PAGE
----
What were your experiences like with campus police once you got to college?

In my view, any school that has a police department attached to it is invested in the school-to-prison pipeline. At San Diego City College, it was disgusting how much the police control that campus. They were ticketing everyone for the smallest parking violations and harassing folks that were living on the street even though they really respected the campus. I’m tatted up so it was hard walking around the streets. The police would pull me over and sit me on the curb. They’d ask me, “What gang you from?” Then they would search me and humiliate me in front of my community. This happened on numerous occasions. I’ll never forget this one time I got stopped. The officer was like, “We’ve never seen you here before.” And we’re in a tourist city, so I was looking around and thinking, “Have you seen any of these people?”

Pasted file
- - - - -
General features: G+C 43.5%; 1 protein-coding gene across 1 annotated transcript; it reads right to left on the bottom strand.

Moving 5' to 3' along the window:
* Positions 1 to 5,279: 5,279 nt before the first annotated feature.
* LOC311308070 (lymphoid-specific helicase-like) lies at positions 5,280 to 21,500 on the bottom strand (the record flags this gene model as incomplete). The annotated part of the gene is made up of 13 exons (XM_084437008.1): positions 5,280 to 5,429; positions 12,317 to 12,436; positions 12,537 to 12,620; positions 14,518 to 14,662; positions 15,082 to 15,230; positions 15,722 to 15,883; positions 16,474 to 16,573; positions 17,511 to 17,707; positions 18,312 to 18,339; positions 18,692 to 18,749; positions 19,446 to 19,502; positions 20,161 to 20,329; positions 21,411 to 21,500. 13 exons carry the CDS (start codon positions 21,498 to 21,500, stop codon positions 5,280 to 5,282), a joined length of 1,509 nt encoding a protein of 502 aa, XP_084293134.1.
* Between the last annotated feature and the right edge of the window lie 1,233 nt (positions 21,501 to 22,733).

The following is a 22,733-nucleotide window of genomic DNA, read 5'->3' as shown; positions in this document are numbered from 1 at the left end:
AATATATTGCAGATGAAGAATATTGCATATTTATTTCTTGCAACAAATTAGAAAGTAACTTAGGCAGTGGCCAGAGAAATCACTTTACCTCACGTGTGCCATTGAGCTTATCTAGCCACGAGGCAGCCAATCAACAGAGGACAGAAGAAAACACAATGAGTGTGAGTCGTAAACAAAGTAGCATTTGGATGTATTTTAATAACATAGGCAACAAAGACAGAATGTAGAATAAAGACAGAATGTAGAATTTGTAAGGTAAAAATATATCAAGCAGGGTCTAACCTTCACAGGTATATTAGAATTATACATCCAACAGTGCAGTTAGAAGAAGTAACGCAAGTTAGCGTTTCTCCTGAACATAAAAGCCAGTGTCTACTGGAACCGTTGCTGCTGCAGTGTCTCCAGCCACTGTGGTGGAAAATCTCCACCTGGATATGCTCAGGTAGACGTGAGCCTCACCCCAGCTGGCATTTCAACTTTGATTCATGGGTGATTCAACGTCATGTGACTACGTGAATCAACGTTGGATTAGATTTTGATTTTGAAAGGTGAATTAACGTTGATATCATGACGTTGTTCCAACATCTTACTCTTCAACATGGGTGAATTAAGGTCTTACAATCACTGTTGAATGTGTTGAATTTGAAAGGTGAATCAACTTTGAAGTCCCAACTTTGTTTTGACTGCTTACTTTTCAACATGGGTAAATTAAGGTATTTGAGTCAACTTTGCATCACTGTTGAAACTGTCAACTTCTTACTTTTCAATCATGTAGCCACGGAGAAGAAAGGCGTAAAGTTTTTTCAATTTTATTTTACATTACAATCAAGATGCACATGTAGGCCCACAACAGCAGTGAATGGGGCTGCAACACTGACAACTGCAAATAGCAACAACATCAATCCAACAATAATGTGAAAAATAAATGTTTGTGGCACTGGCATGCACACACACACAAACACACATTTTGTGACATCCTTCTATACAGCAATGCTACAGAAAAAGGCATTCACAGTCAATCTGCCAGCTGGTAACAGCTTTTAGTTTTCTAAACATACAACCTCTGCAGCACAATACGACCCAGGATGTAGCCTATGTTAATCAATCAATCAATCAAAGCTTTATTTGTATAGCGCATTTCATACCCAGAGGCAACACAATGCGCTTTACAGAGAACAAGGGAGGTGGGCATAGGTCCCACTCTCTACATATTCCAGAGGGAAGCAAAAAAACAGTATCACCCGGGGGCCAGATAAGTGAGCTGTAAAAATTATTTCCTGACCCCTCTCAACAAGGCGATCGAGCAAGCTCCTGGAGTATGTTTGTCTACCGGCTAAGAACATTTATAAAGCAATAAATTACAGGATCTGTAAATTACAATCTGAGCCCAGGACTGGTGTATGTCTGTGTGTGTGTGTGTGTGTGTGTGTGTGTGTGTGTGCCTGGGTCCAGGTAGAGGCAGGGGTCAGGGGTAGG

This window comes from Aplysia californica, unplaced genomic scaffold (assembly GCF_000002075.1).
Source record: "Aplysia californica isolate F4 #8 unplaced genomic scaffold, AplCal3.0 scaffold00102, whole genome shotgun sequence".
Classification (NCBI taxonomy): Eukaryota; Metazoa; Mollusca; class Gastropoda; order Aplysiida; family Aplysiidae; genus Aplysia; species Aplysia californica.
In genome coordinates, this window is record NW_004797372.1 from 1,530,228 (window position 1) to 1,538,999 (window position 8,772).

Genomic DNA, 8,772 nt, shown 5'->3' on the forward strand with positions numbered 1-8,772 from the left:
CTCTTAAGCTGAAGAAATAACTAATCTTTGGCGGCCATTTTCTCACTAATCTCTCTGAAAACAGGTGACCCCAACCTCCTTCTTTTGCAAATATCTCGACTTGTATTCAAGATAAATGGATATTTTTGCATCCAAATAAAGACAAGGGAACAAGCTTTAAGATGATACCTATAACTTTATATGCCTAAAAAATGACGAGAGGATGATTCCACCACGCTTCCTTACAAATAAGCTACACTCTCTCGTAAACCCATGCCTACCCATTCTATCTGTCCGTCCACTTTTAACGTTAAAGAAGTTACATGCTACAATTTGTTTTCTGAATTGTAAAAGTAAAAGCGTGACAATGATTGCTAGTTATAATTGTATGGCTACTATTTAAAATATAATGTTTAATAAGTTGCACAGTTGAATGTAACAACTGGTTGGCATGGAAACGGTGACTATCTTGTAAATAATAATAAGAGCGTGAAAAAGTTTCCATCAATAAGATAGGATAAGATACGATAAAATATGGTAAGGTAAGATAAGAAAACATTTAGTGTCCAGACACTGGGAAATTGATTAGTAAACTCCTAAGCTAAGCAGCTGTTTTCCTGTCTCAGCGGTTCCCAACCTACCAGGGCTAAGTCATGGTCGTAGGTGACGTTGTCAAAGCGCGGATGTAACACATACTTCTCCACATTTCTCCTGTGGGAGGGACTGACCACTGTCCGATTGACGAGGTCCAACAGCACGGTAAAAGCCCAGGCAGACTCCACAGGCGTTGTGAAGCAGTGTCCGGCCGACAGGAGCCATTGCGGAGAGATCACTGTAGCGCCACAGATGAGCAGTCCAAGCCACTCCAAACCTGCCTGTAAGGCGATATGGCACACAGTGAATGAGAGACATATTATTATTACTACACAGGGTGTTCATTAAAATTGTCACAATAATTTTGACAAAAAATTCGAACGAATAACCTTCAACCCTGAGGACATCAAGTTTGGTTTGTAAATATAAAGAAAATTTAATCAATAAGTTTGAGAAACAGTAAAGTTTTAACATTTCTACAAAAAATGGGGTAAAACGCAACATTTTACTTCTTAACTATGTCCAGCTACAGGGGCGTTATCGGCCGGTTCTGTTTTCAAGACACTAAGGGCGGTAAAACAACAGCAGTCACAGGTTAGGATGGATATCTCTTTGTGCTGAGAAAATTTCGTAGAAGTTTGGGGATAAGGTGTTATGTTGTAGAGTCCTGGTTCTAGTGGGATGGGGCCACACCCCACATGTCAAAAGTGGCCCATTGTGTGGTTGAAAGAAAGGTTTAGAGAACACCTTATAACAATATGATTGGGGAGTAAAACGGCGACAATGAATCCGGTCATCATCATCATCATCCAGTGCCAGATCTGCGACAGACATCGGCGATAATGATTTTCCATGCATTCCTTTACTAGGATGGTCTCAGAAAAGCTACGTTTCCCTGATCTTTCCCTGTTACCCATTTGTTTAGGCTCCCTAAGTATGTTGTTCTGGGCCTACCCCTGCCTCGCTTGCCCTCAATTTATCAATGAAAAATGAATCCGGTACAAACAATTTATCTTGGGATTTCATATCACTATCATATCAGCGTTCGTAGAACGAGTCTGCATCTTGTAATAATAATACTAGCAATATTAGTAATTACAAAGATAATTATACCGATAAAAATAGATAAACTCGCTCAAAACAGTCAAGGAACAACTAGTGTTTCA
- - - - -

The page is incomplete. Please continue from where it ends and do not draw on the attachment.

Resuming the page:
There was another incident that really sticks out to me that took place right before I graduated. On campus, I saw a Black man sitting there on his computer, minding his own business when two officers jumped out. When they grabbed the guy he passed out. The way they picked him up caused his head to start hitting the concrete. I began filming and telling the officers to leave him alone. They told me that they were arresting him for trespassing because he was a transient. My feeling was, even if he was a transient, it doesn’t matter—there are houseless students too. Maybe he was trying to use the Wi-Fi to sign up for classes. How can San Diego City College promote social justice but have police officers patrolling through campus and slamming a man’s head on the concrete? For me, it is a public community college. He had every right to sit there, and he wasn’t bothering anybody.